Friday, March 07, 2008

Fires and Health

Personally, I think Megan McArdle poses some great questions on her Asymmetrical Information blog. Today she points out that it makes little sense to compare mandates on paying for fire department services with individual mandates for health insurance.

As usual, Megan's readers are up in arms, both the libertarian egg-heads and the self-anointed liberal economists. I'm amazed by the arguments people make in regards to health care, as no one would ever consider making the same arguments in other facets of life. One commenter complains that our current system of health care restrains our liberty because it restricts our ability to move from job to job- It is true that because of government policy, we've tied health care into our jobs, and this does make moving from job to job more of a financial liability- But health care is out there, it's just expensive. The high costs of a product or service is not a restriction of liberty, not really anyhow. Maybe at some point, government imposed costs would be a restriction of liberty, but given how much we dole out to the government in taxes, I find it hard to point figures at any one particular instance.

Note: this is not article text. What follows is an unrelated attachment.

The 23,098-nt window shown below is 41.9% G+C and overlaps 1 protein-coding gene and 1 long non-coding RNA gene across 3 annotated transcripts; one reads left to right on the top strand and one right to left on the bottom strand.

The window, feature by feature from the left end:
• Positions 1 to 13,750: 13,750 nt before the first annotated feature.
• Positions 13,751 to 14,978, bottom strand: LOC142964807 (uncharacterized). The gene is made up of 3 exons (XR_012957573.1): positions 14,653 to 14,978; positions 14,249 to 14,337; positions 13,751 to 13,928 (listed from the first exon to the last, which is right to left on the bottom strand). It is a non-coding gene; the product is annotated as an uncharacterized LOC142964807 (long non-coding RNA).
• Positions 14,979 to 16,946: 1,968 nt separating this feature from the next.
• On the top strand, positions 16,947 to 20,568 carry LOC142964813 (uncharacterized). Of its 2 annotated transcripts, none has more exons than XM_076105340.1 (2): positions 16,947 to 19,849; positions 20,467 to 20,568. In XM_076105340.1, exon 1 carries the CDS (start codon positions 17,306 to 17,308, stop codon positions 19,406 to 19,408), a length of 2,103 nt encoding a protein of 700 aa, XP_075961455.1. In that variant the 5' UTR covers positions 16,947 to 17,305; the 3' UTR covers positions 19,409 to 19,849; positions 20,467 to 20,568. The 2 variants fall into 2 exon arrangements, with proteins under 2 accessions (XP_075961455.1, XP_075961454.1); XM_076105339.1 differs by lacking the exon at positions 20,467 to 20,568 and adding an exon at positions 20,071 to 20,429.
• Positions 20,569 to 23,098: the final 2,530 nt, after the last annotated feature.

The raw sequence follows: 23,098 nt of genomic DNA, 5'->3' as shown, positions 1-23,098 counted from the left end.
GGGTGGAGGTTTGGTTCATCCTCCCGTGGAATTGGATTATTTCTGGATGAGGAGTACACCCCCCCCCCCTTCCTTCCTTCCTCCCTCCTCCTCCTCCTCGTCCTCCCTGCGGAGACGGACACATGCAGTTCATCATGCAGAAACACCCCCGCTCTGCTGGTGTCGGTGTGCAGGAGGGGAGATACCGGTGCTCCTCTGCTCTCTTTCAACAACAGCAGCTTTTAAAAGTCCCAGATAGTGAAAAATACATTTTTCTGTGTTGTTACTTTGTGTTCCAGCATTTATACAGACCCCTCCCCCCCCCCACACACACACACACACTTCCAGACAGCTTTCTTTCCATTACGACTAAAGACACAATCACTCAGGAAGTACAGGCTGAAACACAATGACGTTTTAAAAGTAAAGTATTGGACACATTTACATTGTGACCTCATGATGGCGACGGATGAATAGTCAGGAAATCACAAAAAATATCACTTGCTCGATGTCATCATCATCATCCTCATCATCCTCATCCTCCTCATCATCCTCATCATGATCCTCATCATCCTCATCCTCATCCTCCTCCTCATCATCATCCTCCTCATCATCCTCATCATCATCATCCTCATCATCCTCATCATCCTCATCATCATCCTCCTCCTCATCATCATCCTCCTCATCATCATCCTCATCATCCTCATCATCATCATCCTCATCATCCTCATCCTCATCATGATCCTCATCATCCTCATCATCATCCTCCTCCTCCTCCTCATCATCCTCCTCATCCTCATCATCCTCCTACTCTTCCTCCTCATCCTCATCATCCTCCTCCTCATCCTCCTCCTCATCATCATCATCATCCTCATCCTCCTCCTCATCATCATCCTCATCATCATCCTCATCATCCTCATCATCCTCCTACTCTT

Another commenter complains about how complicated health policies are ... which is a perfectly good complaint, but that's the world we live in. I don't think people need give up their autonomy just because the world's gotten more complicated. And then there's the commenter who points out that unpaid health care bills actually raise the cost of health care for the rest of us. As I took the time to point out in the comments, that may well be the case, but that logic would apply to all unpaid bills, not just health care ones. If we're that worried about the effect people not paying their bills will have on the economy, why have a market economy in the first place?


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